It does seem disgustingly easy, but once you move from "getting" the data to "understanding" the data it becomes a beastly nightmare. So thank you to the OP for helping raise "give scrapers some credit" awareness.
Except scrapers that don't respect robots.txt or meta noindex - a pox on their houses....
Of course, by the time they come around, they will have driven down market prices as well as hackers' image on the whole, with their "Easy! 2 days max, here's the expected cost", invariably followed by "Give me an extra week or two, I'm almost there".
Eventually they'll learn, then come and vent on HN. The circle of life.
One of my company's biggest sellers is a tool that does web scraping. And since we charge a monthly fee for it (I don't think most people realize that our server fees alone run nearly $2,000 a month for this, and that's with amazing deals on web hosting), we get a lot of "Pfft--how hard could that really be to build?"
The answer is: It's easy--if you're only scraping one site, in small quantities. The minute you try to implement in Unicode (we have) or bundle it all in a report, or keep an ongoing cache of what your scraper found, or heck, scale it to millions of scrapes per month, all cached and indexed--now you are looking at something difficult.
We have a talented team, we're 16 months into this, and we've since seen competitors pop up all over the place. They all get a few customers and then run into scaling issues. It's one of those markets that seems seductively easy, but really isn't. And since there are many competitors lowballing, we've had to focus even more development time on awesome features to stay ahead of the curve.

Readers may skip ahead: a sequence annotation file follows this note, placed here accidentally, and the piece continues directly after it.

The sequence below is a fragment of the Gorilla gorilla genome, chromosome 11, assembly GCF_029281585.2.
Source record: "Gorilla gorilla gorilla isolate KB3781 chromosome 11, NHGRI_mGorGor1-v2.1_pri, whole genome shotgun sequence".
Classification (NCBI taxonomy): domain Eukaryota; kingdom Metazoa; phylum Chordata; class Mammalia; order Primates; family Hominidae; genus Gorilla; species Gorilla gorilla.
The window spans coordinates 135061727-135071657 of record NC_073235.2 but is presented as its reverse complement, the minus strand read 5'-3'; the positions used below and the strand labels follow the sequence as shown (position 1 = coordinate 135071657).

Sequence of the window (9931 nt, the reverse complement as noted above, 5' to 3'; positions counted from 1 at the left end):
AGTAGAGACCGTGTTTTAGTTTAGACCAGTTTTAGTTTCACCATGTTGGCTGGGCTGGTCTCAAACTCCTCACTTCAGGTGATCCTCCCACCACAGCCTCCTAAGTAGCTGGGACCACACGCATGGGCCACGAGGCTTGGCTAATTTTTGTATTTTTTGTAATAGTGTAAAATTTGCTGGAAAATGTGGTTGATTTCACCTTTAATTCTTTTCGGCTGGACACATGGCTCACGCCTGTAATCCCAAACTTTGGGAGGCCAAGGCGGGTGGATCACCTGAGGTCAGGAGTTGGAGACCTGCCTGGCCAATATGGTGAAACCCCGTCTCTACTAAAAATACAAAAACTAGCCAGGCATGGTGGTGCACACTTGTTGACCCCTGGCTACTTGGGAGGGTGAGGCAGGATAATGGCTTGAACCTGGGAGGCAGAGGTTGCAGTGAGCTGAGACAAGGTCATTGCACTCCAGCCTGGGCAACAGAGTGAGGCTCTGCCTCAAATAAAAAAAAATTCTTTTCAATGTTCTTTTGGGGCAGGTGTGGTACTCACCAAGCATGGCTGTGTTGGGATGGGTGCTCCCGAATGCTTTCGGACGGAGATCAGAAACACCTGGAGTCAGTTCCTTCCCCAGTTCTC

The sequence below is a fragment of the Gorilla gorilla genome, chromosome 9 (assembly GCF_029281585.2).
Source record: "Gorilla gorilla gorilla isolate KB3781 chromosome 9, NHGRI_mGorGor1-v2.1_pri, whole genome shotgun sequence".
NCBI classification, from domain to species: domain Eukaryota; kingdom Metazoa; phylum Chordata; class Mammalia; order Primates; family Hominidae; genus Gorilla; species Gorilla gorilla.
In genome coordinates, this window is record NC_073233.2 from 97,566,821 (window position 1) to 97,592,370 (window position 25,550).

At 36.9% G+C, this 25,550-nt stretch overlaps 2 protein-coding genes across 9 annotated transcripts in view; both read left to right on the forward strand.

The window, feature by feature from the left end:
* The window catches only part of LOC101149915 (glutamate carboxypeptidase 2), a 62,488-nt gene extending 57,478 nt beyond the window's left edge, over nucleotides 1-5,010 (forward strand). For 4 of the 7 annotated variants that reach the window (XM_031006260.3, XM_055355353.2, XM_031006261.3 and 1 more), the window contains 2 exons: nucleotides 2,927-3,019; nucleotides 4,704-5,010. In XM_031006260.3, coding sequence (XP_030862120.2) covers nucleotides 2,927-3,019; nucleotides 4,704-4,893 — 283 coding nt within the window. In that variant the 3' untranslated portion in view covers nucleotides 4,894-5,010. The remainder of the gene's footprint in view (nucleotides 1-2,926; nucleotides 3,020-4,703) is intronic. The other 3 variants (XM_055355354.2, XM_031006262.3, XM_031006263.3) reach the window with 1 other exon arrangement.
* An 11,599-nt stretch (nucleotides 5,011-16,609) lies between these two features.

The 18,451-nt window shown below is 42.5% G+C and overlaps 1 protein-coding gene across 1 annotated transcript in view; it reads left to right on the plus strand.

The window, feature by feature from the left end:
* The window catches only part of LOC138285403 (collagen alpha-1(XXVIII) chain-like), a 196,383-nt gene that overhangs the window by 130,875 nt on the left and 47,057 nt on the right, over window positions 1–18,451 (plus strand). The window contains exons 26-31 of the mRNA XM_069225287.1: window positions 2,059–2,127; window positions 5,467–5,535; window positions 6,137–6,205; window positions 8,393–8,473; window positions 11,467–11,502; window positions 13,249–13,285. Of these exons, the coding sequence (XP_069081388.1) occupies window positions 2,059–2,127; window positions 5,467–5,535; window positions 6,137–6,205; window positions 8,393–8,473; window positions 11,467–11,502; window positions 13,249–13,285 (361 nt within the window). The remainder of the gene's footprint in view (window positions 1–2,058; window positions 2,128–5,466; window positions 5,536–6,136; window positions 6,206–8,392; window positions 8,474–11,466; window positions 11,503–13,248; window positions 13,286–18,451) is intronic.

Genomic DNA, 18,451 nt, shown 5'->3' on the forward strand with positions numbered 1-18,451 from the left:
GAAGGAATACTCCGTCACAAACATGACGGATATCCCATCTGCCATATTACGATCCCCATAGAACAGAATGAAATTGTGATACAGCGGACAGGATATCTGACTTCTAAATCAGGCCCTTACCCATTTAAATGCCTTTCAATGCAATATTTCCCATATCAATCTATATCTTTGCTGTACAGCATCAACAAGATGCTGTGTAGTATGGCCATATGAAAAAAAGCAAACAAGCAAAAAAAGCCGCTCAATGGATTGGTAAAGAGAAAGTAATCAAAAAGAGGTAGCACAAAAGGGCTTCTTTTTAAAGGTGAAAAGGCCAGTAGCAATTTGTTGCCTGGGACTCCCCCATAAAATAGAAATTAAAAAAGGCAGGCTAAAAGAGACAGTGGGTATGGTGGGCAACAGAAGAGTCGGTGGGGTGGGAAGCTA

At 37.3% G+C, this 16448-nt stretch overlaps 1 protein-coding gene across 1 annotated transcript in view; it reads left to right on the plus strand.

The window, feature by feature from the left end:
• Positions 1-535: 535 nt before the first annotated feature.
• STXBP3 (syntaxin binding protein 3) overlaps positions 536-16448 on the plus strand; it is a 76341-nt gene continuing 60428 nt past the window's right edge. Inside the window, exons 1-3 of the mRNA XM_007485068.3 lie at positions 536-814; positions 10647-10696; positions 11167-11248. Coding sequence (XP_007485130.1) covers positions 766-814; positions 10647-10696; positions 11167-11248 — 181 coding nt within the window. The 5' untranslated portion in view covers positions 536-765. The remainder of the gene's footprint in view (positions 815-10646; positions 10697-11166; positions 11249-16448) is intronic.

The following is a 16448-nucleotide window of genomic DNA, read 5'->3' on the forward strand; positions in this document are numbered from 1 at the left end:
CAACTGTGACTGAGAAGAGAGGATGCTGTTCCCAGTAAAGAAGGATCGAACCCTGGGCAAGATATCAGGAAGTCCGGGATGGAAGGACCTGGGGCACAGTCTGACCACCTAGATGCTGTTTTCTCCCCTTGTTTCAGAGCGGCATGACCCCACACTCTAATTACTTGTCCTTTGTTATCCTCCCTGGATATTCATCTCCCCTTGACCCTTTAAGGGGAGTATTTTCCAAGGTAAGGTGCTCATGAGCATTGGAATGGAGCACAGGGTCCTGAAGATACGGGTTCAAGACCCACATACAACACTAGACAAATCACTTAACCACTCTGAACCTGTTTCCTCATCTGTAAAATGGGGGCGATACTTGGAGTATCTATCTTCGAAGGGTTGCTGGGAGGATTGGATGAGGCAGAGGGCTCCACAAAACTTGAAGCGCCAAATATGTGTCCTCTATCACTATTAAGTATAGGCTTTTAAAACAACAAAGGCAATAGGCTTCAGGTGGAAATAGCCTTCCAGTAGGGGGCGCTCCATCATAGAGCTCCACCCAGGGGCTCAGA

I wish articles like this woke people up. Unfortunately, once you're committed and have a few customers, it's easy to rationalize going deeper. But web scraping can be a tricky industry to turn a profit in, especially if you are relying on a small and fickle customer base.
That is always the way, in any industry (those producing real holdable products as well as those of us producing code and other less tangible output). If you make something good and charge fairly for it, someone else will make a lower quality version & sell it cheaper and people will start expecting you to match that price without dropping any quality. The problem with software is that you often can't see the corners that have been cut until much later than with physical products (where you might have a chance of spotting the shoddy workmanship before you hand over any money), so competing on quality can be difficult (the competition can make the same quality claims as you can, whether they be true or not) meaning you end up having to compete on features.
I've written my share of scrapers and they are almost always a major PITA unless you're just doing a drive-by for one or two DOM elements. Scraping often will end up to be extremely time consuming, although there is rarely significant challenge to it. Just a lot of monotonous, mind-numbing, tedious work.
My advice to most freelancers is: avoid scrapers until you get some teammates to share in the agony.
Hehe, I guess some of those also ask: "Why can't you just parse the HTML with a regex?" ;-)
That being said, I think it's great that he's still maintaining BS, and porting it to Python 3 in particular - it keeps existing code working and will allow more people to make the switch. And a responsible and committed maintainer is good advertising for a package in itself, of course.
Any suggestions to where I should be looking? Python? XSLT?
If you want to help people writing these things, using hAtom in your HTML is a really good idea.
Edit: It's basically a service that abstracts out scraping for those that want to create a readability type project.
I've got one last thing to add and then it will be ready for mass consumption.
Scraping is a technicality and, as such, trivial. As the article points out, processing the scraped content and getting useful results is the hard part.
I'm running some scrapers for customers but the information they want exist in structured form on the various websites. Thank goodness.
And there are additional resources at the end.
You're missing that there are 81 stanzas and Readability keeps exactly one.
Works fine for me.
I wrote my own scraper framework for various page types (I don't want to go into too many details) and my latest uses approx 500GB of bandwidth/month. I run it on one VPS for around $50/month.
They have a VPS plan with 2TB of bandwidth and you can upgrade the storage. I think my Mysql DB is currently around 20GB.